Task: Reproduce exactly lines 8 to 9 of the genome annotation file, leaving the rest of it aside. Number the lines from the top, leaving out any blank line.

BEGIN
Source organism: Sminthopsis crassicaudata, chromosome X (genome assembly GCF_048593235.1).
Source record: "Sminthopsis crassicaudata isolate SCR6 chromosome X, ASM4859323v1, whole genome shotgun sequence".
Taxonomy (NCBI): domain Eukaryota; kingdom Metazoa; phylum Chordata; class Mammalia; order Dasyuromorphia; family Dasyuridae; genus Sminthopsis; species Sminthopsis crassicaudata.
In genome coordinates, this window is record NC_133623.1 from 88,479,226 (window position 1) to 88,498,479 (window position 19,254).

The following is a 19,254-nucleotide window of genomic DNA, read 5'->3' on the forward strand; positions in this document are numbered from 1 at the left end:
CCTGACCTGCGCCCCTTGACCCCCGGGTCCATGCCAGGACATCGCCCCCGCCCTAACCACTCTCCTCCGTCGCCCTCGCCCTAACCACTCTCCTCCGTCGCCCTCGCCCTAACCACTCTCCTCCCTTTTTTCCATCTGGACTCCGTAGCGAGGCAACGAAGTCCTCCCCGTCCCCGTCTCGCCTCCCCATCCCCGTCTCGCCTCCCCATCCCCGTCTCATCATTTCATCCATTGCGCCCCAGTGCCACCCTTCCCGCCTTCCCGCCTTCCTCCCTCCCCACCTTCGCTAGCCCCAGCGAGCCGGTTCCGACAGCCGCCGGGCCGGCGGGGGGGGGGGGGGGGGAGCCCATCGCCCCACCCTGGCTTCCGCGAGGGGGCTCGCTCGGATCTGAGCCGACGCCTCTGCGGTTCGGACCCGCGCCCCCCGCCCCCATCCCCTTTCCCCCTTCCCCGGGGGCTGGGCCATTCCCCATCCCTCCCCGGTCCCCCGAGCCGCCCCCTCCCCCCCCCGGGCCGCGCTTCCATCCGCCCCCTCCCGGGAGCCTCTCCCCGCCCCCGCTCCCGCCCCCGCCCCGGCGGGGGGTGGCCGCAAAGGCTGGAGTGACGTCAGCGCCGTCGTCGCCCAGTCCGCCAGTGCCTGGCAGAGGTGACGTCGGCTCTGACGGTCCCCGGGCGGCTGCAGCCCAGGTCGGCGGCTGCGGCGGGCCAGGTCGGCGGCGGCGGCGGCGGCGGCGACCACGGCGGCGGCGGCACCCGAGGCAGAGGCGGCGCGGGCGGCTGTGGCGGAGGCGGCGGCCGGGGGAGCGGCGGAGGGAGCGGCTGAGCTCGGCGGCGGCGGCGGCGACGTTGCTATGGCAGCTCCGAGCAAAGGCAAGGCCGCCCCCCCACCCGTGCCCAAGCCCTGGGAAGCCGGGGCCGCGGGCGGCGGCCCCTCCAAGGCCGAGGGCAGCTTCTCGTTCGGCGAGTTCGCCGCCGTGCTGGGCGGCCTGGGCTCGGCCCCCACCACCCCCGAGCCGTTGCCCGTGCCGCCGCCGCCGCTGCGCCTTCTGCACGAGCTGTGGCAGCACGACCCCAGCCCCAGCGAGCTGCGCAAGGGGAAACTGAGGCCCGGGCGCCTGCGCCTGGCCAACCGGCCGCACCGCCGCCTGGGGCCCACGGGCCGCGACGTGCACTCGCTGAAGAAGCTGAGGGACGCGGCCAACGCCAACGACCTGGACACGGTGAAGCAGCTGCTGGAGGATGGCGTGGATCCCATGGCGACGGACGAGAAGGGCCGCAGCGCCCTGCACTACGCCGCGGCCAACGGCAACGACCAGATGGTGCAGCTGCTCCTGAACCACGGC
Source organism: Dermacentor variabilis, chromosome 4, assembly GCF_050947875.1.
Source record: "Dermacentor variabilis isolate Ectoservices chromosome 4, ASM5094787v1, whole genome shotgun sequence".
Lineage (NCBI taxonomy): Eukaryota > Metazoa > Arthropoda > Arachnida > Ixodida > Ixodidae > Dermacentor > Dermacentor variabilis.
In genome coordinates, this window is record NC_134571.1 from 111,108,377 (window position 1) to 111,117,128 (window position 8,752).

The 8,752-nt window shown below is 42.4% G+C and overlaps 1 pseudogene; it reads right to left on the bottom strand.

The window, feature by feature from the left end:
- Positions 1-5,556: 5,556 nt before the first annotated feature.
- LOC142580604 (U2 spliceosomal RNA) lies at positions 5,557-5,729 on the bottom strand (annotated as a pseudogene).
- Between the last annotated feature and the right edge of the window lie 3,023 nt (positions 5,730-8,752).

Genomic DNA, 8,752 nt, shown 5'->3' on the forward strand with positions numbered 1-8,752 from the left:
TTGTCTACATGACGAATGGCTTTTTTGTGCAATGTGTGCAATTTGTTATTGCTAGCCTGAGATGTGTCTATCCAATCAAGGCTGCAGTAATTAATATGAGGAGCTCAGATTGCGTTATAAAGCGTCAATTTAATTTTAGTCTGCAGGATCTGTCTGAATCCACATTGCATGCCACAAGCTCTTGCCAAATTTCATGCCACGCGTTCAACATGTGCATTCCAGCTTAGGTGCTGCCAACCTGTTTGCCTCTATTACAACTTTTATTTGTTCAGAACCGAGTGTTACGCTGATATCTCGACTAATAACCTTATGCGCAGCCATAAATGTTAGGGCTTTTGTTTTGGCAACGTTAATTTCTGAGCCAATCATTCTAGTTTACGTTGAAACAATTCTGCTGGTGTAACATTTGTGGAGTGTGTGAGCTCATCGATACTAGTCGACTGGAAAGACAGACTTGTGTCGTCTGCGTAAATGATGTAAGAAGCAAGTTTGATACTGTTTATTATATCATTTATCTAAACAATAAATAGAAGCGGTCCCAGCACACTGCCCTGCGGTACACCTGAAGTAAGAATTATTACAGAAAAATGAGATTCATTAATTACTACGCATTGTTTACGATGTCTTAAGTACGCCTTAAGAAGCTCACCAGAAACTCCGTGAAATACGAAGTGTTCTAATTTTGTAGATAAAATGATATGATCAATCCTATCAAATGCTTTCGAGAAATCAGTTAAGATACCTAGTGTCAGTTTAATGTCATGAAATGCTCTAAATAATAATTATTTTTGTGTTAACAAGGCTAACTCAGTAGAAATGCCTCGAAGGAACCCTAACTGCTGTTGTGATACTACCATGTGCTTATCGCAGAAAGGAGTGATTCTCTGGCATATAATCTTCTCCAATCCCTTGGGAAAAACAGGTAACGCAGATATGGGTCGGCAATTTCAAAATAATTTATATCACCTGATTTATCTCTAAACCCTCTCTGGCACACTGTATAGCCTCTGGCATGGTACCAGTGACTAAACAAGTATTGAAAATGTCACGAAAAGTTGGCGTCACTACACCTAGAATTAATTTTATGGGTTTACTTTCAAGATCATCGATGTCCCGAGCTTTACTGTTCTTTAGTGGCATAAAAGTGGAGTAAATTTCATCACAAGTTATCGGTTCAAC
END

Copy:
Source record: "Dermacentor variabilis isolate Ectoservices chromosome 4, ASM5094787v1, whole genome shotgun sequence".
Lineage (NCBI taxonomy): Eukaryota > Metazoa > Arthropoda > Arachnida > Ixodida > Ixodidae > Dermacentor > Dermacentor variabilis.